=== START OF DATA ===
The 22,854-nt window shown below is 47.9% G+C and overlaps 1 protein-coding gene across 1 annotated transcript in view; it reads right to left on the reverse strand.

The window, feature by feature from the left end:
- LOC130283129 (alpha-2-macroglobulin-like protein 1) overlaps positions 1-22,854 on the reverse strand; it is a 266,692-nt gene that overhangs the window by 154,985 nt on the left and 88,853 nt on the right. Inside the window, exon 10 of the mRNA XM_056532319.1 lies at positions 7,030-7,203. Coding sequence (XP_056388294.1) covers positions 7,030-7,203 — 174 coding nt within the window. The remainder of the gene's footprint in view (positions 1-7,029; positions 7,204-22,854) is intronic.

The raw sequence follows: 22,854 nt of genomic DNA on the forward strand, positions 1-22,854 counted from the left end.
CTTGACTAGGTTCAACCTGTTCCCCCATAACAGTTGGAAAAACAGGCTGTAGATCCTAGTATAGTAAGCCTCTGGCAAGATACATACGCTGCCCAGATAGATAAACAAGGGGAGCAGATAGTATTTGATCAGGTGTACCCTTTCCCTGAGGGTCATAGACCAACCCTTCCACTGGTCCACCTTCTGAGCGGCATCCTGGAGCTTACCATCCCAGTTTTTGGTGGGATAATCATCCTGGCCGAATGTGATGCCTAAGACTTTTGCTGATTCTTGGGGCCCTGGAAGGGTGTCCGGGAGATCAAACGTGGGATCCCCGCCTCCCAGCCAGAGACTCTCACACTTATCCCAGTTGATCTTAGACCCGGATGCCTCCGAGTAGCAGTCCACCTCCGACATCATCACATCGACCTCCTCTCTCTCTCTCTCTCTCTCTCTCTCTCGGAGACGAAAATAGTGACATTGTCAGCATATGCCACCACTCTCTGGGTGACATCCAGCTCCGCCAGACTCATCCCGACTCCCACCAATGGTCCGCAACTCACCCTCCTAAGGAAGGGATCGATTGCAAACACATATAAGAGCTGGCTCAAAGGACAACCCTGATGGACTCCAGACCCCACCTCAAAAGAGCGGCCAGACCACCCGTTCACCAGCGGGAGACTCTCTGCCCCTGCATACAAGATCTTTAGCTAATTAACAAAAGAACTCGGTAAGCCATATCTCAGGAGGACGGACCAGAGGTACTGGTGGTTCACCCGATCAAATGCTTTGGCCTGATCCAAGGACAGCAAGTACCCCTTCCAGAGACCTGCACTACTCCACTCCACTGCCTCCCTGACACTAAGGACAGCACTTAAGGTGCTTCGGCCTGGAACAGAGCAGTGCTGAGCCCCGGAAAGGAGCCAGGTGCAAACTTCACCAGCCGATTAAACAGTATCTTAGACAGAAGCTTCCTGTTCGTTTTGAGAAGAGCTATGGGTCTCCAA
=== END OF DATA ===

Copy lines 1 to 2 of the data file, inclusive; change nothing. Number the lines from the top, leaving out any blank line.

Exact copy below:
The 22,854-nt window shown below is 47.9% G+C and overlaps 1 protein-coding gene across 1 annotated transcript in view; it reads right to left on the reverse strand.

The window, feature by feature from the left end: